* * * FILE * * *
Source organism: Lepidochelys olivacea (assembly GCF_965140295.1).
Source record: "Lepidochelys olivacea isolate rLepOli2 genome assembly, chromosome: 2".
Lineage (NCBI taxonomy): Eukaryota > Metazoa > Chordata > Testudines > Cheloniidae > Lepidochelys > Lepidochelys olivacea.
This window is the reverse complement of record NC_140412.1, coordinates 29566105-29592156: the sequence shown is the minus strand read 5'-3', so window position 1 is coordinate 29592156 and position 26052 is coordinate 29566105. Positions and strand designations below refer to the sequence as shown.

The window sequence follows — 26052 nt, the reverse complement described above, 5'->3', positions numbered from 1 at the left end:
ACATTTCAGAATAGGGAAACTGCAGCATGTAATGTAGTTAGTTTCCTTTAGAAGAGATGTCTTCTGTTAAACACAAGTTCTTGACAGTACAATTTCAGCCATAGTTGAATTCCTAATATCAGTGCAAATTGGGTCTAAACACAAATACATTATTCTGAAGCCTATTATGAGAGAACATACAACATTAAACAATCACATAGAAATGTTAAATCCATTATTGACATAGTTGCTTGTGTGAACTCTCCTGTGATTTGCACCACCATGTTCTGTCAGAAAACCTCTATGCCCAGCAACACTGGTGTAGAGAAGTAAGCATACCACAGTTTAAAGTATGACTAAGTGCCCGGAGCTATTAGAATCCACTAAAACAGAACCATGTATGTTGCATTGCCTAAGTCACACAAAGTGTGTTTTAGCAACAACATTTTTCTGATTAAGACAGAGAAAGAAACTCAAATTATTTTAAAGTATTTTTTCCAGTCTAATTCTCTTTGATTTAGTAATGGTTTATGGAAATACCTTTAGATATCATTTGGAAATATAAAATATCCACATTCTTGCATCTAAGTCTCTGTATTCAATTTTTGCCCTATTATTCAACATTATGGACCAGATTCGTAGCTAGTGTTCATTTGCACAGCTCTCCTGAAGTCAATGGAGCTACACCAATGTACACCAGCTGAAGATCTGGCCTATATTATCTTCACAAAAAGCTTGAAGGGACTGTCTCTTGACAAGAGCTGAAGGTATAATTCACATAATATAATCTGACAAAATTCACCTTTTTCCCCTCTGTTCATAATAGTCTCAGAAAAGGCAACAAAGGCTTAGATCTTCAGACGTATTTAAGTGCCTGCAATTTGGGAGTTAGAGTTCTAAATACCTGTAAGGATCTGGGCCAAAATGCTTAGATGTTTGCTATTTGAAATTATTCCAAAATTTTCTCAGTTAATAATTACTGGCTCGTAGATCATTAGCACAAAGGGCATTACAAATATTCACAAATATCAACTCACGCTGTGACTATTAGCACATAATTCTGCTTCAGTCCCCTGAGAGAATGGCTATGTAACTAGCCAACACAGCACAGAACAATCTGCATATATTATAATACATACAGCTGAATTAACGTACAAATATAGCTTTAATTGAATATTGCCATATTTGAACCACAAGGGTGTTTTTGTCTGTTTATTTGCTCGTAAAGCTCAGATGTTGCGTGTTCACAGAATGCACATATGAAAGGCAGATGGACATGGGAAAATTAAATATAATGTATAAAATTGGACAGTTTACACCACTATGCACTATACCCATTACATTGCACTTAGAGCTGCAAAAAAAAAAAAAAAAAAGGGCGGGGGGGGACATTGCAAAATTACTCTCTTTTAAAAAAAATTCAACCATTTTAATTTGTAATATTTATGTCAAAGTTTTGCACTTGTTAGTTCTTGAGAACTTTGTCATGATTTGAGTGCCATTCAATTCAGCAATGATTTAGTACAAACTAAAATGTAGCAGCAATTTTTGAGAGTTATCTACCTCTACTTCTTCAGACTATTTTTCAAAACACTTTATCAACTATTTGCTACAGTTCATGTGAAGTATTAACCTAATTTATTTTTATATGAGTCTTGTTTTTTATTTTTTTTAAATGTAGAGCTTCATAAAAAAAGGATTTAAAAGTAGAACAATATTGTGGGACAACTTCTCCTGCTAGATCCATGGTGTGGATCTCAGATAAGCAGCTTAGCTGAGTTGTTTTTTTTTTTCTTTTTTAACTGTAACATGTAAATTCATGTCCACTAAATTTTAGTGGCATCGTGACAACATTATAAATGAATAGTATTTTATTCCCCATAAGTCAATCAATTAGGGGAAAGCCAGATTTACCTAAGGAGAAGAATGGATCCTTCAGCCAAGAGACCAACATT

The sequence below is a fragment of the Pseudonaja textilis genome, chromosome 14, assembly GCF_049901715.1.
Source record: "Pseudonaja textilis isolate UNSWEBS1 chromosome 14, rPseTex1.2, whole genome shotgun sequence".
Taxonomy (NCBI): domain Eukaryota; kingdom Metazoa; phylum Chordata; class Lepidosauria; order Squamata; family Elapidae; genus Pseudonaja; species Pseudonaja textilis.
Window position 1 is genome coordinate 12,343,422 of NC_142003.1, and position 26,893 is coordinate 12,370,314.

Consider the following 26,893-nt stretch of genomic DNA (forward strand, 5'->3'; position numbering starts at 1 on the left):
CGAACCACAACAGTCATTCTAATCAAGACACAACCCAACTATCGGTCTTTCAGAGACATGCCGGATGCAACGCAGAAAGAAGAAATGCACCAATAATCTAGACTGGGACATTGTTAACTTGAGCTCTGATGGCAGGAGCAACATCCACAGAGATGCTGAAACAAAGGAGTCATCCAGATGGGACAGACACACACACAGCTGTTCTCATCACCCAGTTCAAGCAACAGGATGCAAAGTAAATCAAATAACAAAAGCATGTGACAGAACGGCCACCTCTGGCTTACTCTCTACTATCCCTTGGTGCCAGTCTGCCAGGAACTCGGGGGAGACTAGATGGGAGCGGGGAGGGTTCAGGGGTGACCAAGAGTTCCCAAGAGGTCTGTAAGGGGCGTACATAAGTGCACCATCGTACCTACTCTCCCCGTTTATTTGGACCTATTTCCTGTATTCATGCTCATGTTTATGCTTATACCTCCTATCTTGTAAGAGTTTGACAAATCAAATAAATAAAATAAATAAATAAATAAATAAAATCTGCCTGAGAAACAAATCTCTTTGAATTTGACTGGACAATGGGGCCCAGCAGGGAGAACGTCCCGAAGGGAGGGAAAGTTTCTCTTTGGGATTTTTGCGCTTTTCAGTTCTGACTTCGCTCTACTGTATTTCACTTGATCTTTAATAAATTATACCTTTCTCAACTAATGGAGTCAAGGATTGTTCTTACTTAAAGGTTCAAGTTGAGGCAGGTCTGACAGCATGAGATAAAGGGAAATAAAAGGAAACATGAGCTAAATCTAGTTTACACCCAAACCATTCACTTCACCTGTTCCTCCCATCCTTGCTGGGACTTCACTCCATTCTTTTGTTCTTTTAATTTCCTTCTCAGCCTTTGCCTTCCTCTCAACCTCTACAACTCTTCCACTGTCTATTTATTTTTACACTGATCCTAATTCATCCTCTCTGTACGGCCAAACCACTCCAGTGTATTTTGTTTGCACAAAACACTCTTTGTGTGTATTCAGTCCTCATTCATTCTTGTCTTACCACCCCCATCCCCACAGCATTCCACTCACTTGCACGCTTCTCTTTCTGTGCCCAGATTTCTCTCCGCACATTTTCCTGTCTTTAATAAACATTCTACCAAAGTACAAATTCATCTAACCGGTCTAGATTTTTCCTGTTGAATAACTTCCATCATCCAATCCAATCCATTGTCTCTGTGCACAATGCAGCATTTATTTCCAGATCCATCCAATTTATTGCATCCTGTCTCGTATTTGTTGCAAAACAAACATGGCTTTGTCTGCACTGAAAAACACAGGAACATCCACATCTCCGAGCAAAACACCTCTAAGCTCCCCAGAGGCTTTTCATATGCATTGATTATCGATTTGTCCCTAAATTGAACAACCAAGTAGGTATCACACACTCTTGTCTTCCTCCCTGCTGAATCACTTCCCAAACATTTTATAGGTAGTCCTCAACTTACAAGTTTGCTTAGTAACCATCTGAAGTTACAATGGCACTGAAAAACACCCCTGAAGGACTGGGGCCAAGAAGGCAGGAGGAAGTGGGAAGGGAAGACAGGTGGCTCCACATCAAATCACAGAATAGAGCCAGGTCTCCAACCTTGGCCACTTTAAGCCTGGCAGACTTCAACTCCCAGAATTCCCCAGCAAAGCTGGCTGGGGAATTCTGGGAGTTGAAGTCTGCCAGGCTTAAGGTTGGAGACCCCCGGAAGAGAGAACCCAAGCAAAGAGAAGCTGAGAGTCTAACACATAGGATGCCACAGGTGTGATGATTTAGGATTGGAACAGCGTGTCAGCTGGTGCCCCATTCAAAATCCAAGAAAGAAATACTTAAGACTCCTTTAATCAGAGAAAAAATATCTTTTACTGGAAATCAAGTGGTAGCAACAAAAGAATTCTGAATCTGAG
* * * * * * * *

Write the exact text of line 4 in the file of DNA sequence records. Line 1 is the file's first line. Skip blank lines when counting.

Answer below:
This window is the reverse complement of record NC_140412.1, coordinates 29566105-29592156: the sequence shown is the minus strand read 5'-3', so window position 1 is coordinate 29592156 and position 26052 is coordinate 29566105. Positions and strand designations below refer to the sequence as shown.